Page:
It’ll be the Rangers against the Ottawa Senators in the Eastern Conference semifinals.
The Senators, who finished second in the Atlantic Division behind Montreal, eliminated the Boston Bruins on Sunday with a 3-2 overtime win in Game 6. Ottawa will have home-ice advantage against the Rangers when the best-of-seven series begins Thursday night in Ottawa.
The last time the Rangers, who ousted Montreal on Saturday night, faced two teams from Canada in the first two rounds was 80 years ago. In 1937, the Rangers played the Toronto Maple Leafs and the Montreal Maroons and won all four games before losing to Detroit in the Stanley Cup Final.
Much more recently, the Rangers, guided by coach John Tortorella, beat the Senators in the 2012 Eastern Conference quarterfinals in their only meeting in the playoffs. The Rangers won, 2-1, in Game 7 at Madison Square Garden.
The Rangers, who were off Sunday after Saturday night’s series-clinching 3-1 victory over the Canadiens, traded Derick Brassard to the Senators for Mika Zibanejad last summer.
Brassard, always a factor on the power play, had two goals and a team-high eight points in the first round for Ottawa. He assisted on the overtime winner Sunday — on the power play.
Senators goalie Craig Anderson has outstanding career numbers against the Rangers. He is 10-5-3 with a 1.77 goals-against average, .941 save percentage and four shutouts.
This season Anderson was 2-0 with one shutout against the Rangers. He stopped 51 of 52 shots in the victories.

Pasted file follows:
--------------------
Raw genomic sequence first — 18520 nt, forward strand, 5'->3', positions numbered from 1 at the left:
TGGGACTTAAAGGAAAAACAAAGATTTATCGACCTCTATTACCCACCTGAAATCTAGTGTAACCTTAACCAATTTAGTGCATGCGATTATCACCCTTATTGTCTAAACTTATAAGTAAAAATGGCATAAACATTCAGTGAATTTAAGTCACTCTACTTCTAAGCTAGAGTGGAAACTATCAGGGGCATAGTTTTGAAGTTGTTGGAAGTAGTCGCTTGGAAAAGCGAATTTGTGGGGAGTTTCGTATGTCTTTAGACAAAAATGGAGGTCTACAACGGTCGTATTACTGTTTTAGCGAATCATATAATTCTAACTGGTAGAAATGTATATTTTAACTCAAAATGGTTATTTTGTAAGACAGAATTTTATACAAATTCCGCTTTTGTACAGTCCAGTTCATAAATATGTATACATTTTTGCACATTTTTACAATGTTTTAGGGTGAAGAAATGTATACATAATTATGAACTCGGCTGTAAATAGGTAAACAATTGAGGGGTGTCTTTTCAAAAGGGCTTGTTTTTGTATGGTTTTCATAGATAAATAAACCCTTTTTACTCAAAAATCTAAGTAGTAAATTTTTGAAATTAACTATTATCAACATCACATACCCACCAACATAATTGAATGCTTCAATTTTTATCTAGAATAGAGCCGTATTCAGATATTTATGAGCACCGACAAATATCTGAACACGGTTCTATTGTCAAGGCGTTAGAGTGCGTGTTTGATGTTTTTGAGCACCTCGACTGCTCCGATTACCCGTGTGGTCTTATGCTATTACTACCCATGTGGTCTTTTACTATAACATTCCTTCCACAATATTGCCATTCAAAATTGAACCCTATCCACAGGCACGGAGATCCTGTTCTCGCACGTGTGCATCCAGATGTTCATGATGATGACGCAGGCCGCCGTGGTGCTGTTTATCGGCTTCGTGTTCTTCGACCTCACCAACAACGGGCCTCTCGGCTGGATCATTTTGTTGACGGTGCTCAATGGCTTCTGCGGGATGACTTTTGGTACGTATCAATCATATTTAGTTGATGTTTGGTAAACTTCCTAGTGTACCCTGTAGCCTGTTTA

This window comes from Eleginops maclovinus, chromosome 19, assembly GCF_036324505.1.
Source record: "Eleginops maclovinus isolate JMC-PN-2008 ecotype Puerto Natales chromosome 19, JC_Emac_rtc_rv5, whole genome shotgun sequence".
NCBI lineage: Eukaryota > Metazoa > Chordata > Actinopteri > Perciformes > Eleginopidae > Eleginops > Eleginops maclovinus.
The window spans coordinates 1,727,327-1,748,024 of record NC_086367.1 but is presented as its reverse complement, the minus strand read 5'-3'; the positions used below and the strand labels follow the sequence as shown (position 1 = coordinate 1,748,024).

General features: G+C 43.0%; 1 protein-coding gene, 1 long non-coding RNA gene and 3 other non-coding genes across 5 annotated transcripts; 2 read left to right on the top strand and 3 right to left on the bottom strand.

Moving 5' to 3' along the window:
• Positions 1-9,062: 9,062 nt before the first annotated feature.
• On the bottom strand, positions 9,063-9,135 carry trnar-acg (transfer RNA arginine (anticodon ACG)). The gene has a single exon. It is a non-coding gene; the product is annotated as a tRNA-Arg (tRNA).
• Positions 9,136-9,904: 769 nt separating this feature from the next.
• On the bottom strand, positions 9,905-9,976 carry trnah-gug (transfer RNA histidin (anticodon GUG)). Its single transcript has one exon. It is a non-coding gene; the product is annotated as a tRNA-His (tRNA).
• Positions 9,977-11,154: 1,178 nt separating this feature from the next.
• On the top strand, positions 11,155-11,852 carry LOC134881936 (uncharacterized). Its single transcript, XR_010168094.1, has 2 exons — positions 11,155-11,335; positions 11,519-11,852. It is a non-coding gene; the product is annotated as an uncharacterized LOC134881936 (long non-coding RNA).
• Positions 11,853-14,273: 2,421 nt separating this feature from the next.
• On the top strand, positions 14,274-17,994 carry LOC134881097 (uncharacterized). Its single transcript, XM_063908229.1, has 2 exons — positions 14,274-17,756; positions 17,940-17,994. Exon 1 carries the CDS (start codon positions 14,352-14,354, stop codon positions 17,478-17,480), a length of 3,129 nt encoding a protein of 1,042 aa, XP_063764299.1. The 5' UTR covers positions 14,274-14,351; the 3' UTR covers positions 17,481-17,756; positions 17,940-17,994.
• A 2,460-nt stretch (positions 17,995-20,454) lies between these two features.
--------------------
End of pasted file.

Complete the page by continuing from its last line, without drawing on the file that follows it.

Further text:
Rangers players and coaches planned on watching Sunday’s Senators-Bruins game, and associate coach Scott Arniel was scouting in Boston at TD Garden.
“We know it’s either Ottawa or Boston,” coach Alain Vig neault said late Saturday. “We’re going to start getting ready. I think what made our success during the year was when we took it a game at a time and never got ahead of ourselves. We’re not going to get ahead of ourselves now.”
Dan Girardi said either Boston or Ottawa would present another set of challenges.
“We’re really happy with the way we played the last couple of games, but our next opponent will be different and we have to prepare differently,” Girardi said. “We need to regroup [Sunday] and watch a little hockey and see what’s going on.”
For example, under coach Guy Boucher, the Senators play a 1-3-1 system, which is designed to make it difficult for opponents to pass or carry the puck through the neutral zone.
“It’s no secret that we haven’t been having the greatest year at home, so to get two out of three at home [against Montreal] is really good for us,” Girardi said. “Through my long career here, for the most part, we’ve used six or seven games [to get through the first round] . . . [We were] able to, on home ice with a 3-2 lead, to close it out.’’
The Rangers, who led the NHL with 27 regular-season road wins, also won two of three playoff games in Montreal.
The Senators won two of three against the Rangers during the regular season.
When the teams split the first two at the Garden early in the season, Antti Raanta, not Henrik Lundqvist, was in net for a 2-0 Rangers loss on Nov. 27 and a 4-3 win a month later. In the penultimate game of the season, with the Rangers resting a half-dozen regulars, the Senators won, 3-1, in Ottawa.